DNS filtering with Firebox x1250e & Mikrotik RouterOS:
As you can see in the image above, I have easily imported three DNS blacklists from Squidblacklist.org so that I can filter some unwanted content. I selected three categories, Ads, Malicious, and “CP”. Over 107,643 domain names are now blacklisted in our DNS server and will not resolve.
The impact of this many entries is that we now have consumed approx 600mb of system memory, and minimal hd or cpu usage. DNS Response times are as fast as they can be, and the system performance is rock solid. I have scheduled daily updates for these blacklists as well, using system scheduler.
Booting the Router is considerably longer, due primarily to the poor io bandwidth of the CF card while the OS loads up the DNS server with thousands of static entries. Once it is up and running however, its done. After the RouterOS boots completely, there is a 5 minute additional waiting period of heavy cpu usage befoe the DNS server will begin responding to DNS Queries. I recommend installing a mini PCI-e SSD, the same type found in laptops. This would most certainly alleviate the issue with the CF card read/write IO.
April 3 2017: Upgrades arrive.
Ok so the above mentioned parts are here. I was eager to update the blog post, however, I still have to wait until after midnight after everybody goes to sleep before I interrupt service to pull the unit out of the rack and get the Firebox x1250e upgraded. Otherwise I will never hear the endless complaints about the outtage.
Installing the memory should be a snap, I suspect the unit may support larger modules, I will test a single 2gb module I happen to have here in the lab during the procedure, if it works, I will order a second matching stick and get the unit maxed at 4GB. But the documentation says the unit only supports a maximum of 1gb per slot, which I doubt is accurate. Theres only one way to find out. (Ill edit this section of the article after I find out.)
Update: Maximum Memory Determined.
I have tested two 2GB sticks of DDR2 PC-6400 in the Firebox x1250e, and I have concluded that the maximum installable memory in the Firebox model x1250e to be 2GB. Which is a bit annoying because the unit does post up with a single 2GB stick in either slot, but when I tried to place both sticks in at the same time, the unit simply wouldnt post at all. So I decided to reinstall both 1GB sticks and Im actually satisfied with that, for my own use as a gateway, Im not even consuming half of that yet.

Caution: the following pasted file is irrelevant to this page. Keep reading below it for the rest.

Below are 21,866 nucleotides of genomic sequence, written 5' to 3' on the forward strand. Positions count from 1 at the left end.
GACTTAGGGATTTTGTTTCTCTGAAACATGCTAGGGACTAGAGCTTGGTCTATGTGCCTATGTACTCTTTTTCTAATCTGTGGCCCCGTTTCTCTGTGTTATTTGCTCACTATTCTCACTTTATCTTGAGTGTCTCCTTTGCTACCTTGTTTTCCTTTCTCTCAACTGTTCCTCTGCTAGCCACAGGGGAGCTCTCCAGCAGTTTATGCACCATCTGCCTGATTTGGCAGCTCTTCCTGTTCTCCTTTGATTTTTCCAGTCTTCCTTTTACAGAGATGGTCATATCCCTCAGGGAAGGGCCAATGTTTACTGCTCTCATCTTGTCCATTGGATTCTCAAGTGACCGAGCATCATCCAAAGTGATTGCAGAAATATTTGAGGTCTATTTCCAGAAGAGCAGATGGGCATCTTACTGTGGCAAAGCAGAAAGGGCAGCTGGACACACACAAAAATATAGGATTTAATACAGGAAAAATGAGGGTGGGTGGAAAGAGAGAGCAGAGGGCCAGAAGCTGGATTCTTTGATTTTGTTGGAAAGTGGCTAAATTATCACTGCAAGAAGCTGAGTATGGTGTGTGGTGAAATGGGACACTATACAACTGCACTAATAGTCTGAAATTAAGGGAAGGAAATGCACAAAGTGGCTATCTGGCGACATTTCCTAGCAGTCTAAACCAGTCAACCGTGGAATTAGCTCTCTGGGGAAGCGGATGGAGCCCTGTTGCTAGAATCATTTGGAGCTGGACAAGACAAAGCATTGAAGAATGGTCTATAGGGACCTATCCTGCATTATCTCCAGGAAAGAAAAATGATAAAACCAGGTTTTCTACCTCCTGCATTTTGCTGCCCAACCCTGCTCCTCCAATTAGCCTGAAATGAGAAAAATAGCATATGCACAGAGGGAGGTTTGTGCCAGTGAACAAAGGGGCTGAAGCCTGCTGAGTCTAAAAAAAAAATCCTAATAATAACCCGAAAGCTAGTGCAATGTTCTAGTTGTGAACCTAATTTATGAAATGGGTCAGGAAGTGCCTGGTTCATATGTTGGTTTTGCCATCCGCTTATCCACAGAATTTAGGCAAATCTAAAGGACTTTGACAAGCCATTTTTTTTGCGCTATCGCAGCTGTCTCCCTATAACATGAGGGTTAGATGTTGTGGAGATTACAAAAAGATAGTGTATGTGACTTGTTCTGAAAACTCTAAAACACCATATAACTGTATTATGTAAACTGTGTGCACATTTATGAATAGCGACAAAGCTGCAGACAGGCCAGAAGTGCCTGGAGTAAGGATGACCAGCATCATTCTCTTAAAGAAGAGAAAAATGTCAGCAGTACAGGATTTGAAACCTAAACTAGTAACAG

It seemed like it took forever to get the cpu from Shenzhen China. But its here, a Pentium M 780 2.26ghz/2M/533. No speed demon by todays standards, but its certainly twice as much cpu power as the 1.3ghz Celeron that shipped with the unit and will effectively max the cpu out. There is no faster cpu made for this hardware architecture without getting into some insane overclocking voodoo.
Upgrading the Firebox x1250e CPU:
There are some jumpers on the motherboard which must be switched. It is clearly indicated on the motherboard which dip switches must be flipped for a Dothan or a Banias core cpu. Now the Celeron that shipped with the unit is a Banias core, and the Pentium M 780 is a Dothan core. So, I set the switches appropriately as indicted on the diagram and booted up, eagerly anticipating 2.2ghz.
Problems with the Pentium M 780
RouterOS reports that the Pentium M 780 cpu is running at 1700mhz, when it should be at running at its rated speed of 2.26ghz. So I scratched my head, and I thought for a moment and got to work. I shut down the unit and began playing around with the dip switches to see if I could get it to post up at the right speeds with some sort of magical, undocumented combination of dip switch settins, like we old timers used to do back in the socket 7 era with Pentium and K6 chips.